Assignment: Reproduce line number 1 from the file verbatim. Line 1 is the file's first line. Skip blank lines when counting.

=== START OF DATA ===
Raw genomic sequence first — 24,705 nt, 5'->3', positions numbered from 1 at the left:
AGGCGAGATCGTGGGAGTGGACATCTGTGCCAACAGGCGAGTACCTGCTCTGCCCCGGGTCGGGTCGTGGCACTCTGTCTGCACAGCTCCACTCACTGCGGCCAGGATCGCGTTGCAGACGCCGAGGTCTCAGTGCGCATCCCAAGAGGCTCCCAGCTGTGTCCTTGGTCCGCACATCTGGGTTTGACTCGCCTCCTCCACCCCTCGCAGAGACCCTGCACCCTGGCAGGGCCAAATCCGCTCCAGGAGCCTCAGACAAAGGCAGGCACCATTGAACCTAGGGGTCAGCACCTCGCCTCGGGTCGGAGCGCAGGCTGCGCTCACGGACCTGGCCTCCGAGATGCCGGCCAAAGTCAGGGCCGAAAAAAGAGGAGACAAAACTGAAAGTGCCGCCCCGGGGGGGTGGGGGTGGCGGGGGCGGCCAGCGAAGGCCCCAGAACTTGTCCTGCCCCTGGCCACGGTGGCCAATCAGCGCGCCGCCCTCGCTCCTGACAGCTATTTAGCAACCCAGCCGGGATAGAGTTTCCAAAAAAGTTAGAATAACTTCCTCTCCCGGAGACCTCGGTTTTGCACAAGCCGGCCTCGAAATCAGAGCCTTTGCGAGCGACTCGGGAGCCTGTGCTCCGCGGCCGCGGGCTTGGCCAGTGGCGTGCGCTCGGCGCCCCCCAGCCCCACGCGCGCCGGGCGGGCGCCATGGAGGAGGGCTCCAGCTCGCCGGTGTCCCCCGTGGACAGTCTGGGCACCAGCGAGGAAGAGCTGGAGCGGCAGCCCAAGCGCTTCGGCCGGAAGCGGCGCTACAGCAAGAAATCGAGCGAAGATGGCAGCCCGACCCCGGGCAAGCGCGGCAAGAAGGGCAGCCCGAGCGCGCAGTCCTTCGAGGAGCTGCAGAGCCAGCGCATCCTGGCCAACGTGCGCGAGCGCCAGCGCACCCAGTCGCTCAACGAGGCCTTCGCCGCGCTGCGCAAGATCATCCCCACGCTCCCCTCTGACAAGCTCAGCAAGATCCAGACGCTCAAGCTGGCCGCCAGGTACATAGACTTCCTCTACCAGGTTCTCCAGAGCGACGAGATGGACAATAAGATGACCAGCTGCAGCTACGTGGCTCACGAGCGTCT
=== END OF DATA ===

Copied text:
Raw genomic sequence first — 24,705 nt, 5'->3', positions numbered from 1 at the left: